USPS To Deliver Mail In 9,000 New Electric Vehicles And Install 14,000 Additional Charging Stations


If the torrential rain in California, intense flooding in Tennessee, and hail and snow in springtime tell us anything, it’s that climate change is real. And if we don’t do anything about it, it’s just going to get worse and worse.

So in yet another bid to make a change in America, the US Postal Service (USPS) decided that it’s going to do what it can. In order to lessen its carbon footprint, it will buy 9,000 brand-new Ford electric vehicles to swap its usual gas-guzzling, carbon monoxide-releasing vans.

In order to support these efforts, and these new EVs, the USPS will also build a whopping 14,000 additional charging stations in at least 75 different counties and municipalities all around the continent.

In a statement, Postmaster General Louis DeJoy shared, “We are moving forward with our plans to simultaneously improve our service, reduce our cost, grow our revenue, and improve the working environment for our employees.”

“Electrification of our vehicle fleet is now an important component of these initiatives. We have developed a strategy that mitigates both cost and risk of deployment, which enables execution on this initiative to begin now,” he added.

While the benefits of electric vehicles are eminent, the fact that they mostly move at slower speeds means that they will work well in the inner city delivery routes. That’s because, for inner city delivery routes, these types of vehicles are great choices for a service that’s dependent on a 0-35 mpg average speed. This generally refers to the number of miles a vehicle can travel on one gallon of fuel. But in the case of the electric vehicle, it’s more about how much it can move per charge.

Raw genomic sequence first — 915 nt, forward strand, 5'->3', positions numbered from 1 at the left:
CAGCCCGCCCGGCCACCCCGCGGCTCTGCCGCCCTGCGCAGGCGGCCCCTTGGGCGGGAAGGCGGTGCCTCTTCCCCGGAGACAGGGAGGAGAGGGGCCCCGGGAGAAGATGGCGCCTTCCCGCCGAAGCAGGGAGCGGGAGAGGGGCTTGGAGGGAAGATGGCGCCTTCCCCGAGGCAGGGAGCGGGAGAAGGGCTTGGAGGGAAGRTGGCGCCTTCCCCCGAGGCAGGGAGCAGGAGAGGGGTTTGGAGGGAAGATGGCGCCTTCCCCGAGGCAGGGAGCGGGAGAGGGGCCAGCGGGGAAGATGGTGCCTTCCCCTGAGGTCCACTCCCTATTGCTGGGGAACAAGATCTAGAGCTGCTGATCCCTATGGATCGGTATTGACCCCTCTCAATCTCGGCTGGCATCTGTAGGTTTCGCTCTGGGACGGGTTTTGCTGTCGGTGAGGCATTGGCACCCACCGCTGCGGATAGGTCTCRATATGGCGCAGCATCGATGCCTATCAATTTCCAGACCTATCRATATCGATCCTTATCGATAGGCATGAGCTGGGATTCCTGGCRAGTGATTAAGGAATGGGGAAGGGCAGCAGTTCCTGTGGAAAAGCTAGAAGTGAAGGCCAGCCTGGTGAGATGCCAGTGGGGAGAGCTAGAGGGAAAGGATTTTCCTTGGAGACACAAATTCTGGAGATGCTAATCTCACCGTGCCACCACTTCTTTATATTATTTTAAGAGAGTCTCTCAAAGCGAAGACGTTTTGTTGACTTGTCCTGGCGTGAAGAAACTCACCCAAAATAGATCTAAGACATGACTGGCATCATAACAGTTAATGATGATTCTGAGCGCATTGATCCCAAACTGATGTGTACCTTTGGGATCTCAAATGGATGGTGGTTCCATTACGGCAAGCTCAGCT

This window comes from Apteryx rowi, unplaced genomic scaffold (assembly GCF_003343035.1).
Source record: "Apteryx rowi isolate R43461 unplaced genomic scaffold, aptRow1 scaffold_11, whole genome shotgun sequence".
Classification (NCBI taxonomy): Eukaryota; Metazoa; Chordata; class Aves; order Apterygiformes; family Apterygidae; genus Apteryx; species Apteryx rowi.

The USPS inspector general also found out recently in an analysis that ‘99% of all postal routes are between 24-70 miles long,’ since even the smallest towns in the country have post offices. This means that they can be serviced by basically all commercial types of EVs.

It was shared in a Government Executive article that the Inspector General wrote on the USPS website, “The agency can, as it has in the past, take a leading role in advancing the adoption of new transportation technology. As the technology has evolved, there is no longer any question that electric vehicles can serve the functions necessary for postal delivery.”

Moreover, DeJoy shares that by 2026, they hope that all their new vehicles will be electric ones.


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